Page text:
After that lift-off the trio unleashed eight more U.K. top 10 hits, sold more than 30 million albums worldwide and established a Guinness World Record for the most chart entries overall by an all-female group. Bananarama has also notched 11 Billboard Hot 100 singles, reaching the top 10 in 1984 with “Cruel Summer,” 1986’s chart-topping remake of Shocking Blue’s “Venus” and 1987’s “I Heard a Rumour.” “Cruel Summer” has “a life of its own,” according to Dallin, boosted by its inclusion in the 1984 film The Karate Kid and a 1998 cover by Ace of Base. Most recently, Lorde has been performing “Cruel Summer” during her Solar Power World Tour.
“All those dreams you’ve had, all that life you’ve lived — obviously 40 years spells it out to you,” Dallin notes. “It’s been a really long career together, and (we’ve) also been friends since we were kids, so there’s a certain nostalgic quality to some of the (Masquerade) songs, but it’s still really exciting to be doing what we do. We realized when we wrote the book and discussed all those things we’d done, that’s actually quite an achievement, really — particularly for females.”
Fahey, meanwhile, was part of a 2017-18 reunion tour in the U.K., with five shows in North America, but has not been on board since. “It was only ever going to be a tour,” Woodward says. “It was a brilliant thing to do, but we’re very different people now, and we lead very different lives. I’m not sure musically we’d be in tune with each other. And also Sara and I have been a duo for 30 years, and it just works for us. It’s how we want it to be.”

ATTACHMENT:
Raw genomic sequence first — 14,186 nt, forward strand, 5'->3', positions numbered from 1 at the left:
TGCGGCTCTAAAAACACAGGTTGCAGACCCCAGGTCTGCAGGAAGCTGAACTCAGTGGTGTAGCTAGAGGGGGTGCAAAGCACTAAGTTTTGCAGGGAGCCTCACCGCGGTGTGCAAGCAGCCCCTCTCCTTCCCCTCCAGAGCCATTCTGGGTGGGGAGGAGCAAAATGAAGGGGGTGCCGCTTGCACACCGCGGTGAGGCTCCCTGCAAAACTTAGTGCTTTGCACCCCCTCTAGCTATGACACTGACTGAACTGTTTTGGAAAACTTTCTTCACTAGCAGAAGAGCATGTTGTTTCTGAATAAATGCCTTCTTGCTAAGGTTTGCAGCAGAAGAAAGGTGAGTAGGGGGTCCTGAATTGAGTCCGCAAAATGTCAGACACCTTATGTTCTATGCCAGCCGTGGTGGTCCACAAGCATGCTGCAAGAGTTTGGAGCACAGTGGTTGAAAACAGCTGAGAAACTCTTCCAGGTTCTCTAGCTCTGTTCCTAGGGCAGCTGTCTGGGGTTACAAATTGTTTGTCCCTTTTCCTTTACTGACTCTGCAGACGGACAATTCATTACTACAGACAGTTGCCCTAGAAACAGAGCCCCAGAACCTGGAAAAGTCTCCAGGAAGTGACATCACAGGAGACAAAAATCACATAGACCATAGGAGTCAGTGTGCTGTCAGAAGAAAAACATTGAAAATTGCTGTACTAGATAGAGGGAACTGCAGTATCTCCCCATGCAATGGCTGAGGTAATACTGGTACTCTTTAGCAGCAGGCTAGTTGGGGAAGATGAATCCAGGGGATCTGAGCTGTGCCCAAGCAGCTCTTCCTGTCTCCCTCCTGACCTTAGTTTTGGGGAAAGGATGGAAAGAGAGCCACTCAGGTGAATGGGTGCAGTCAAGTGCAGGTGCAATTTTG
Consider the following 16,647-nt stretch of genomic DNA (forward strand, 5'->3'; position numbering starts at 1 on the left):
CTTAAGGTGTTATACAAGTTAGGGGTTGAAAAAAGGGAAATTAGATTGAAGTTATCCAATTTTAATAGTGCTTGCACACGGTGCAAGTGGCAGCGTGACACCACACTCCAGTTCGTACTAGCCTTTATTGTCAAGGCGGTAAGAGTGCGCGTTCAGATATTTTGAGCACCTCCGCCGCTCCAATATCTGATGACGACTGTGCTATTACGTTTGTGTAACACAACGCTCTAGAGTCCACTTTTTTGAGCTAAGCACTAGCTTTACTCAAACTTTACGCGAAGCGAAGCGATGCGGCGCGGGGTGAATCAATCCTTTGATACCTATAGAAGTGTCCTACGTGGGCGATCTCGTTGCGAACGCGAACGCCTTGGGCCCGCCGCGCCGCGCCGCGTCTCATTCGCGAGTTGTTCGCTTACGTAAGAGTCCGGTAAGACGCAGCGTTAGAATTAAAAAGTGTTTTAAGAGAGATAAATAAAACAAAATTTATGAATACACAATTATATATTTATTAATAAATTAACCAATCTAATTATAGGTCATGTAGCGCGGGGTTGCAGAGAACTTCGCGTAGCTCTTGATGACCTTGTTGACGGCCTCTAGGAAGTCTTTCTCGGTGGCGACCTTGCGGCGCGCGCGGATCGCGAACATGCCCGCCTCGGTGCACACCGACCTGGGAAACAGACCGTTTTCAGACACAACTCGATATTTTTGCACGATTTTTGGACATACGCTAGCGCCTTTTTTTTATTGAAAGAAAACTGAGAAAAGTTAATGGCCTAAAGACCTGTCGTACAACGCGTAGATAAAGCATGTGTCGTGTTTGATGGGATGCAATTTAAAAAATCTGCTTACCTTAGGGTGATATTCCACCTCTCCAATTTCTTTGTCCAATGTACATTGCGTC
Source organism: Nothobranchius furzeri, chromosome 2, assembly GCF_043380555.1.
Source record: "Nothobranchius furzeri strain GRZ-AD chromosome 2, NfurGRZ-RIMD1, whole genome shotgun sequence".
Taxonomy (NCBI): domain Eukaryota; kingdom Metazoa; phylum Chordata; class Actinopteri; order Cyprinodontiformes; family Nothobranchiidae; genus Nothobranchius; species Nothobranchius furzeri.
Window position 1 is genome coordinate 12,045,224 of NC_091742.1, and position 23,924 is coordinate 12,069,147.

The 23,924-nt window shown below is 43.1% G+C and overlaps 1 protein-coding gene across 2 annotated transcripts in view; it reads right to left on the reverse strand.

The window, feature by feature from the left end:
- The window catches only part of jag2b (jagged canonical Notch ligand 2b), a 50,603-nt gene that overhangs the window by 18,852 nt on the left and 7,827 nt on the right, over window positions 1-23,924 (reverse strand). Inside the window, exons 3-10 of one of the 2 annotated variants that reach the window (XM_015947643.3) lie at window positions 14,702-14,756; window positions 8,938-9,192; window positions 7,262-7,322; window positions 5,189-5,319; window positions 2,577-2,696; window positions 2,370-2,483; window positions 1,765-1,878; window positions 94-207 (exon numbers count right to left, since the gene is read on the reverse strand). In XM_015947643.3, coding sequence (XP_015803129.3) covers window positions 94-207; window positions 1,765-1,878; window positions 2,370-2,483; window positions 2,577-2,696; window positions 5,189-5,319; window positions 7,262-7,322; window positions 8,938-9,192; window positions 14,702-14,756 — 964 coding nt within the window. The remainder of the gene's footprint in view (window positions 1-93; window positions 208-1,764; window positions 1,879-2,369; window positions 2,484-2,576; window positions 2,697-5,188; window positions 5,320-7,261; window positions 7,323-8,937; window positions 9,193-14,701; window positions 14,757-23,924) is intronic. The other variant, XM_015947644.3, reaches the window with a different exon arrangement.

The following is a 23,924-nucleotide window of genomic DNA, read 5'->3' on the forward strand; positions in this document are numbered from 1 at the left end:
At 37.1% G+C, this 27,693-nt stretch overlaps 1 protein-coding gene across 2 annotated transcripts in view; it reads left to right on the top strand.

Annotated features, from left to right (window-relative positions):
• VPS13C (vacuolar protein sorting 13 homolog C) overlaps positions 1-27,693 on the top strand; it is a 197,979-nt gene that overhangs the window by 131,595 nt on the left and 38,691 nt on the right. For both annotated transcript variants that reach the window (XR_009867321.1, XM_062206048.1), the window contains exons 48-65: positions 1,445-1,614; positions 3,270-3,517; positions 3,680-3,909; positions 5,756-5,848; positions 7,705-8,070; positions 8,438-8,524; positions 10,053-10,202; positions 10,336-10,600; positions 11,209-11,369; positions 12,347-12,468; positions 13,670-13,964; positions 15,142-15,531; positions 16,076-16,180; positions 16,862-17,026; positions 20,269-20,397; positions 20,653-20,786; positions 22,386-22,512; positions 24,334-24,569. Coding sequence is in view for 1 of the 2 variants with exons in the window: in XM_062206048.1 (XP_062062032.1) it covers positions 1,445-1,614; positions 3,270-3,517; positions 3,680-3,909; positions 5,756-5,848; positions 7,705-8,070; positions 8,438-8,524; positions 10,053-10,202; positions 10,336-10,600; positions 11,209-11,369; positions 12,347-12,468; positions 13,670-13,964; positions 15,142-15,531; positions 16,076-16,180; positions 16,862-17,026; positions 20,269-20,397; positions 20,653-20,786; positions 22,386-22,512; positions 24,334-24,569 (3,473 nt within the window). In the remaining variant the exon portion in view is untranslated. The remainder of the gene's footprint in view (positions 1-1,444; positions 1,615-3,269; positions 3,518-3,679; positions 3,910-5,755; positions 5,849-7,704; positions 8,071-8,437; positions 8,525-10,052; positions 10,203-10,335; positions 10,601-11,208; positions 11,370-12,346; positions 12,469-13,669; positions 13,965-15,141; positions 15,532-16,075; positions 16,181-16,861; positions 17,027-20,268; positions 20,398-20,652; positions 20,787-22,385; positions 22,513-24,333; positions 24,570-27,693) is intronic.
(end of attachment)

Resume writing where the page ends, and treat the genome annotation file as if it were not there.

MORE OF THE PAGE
Stoked from seeing recent British concerts by the Rolling Stones and Duran Duran, Dallin and Woodward have some events lined up around Masquerade‘s release, including festival dates in the U.K. and Ireland, along with a wealth of TV appearances to promote the album. Nothing is planned for the U.S. yet, but Dallin affirms that “we would love to come that way,” though Woodward notes that post-COVID skittishness, as well as increased travel and production expenses, have tabled any international plans for the moment.
There have been some overtures about turning the Really Saying Something book into a biopic — “three or four offers” according to Dallin — but none have come to fruition. “They pick out certain things from it and we’re like, ‘We don’t really want to focus on that bit, or that bit,’” she explains. “It’s really hard to let somebody else tell your story without being hands-on.” “I think especially with a drama,” Woodward adds. “They’ll sensationalize bits you don’t want and they’ll have artistic license, and I don’t think we want to give people that. I’m quite a private person, too; Instagram and, ‘Here I am, eating dinner.’ I just find it all so weird.”
A film could still happen, but Masquerade will be the duo’s focus for the moment according to both Dallin and Woodward. Another album isn’t in their crosshairs yet; “We don’t really make plans like that, anyway,” Woodward notes, though Dallin says Masterson has sent them more tracks for song ideas. They don’t see any end in sight for Bananarama, however.
“For me, why would you stop if you love doing what you do?” Woodward says. “Why would you think, ‘Oh, I’m a certain age and I should stop now.’ If you’ve still got the joy of doing it, I don’t think you could possibly put a date on when you should finish up, as long as people want to hear what you’re doing.”
“I don’t think either of us would’ve thought we’d be doing it for 40 years,” Dallin adds. “And obviously we’ve accumulated a body of work over 40 years. People still want to see it and still want to listen to it — so long may it last.”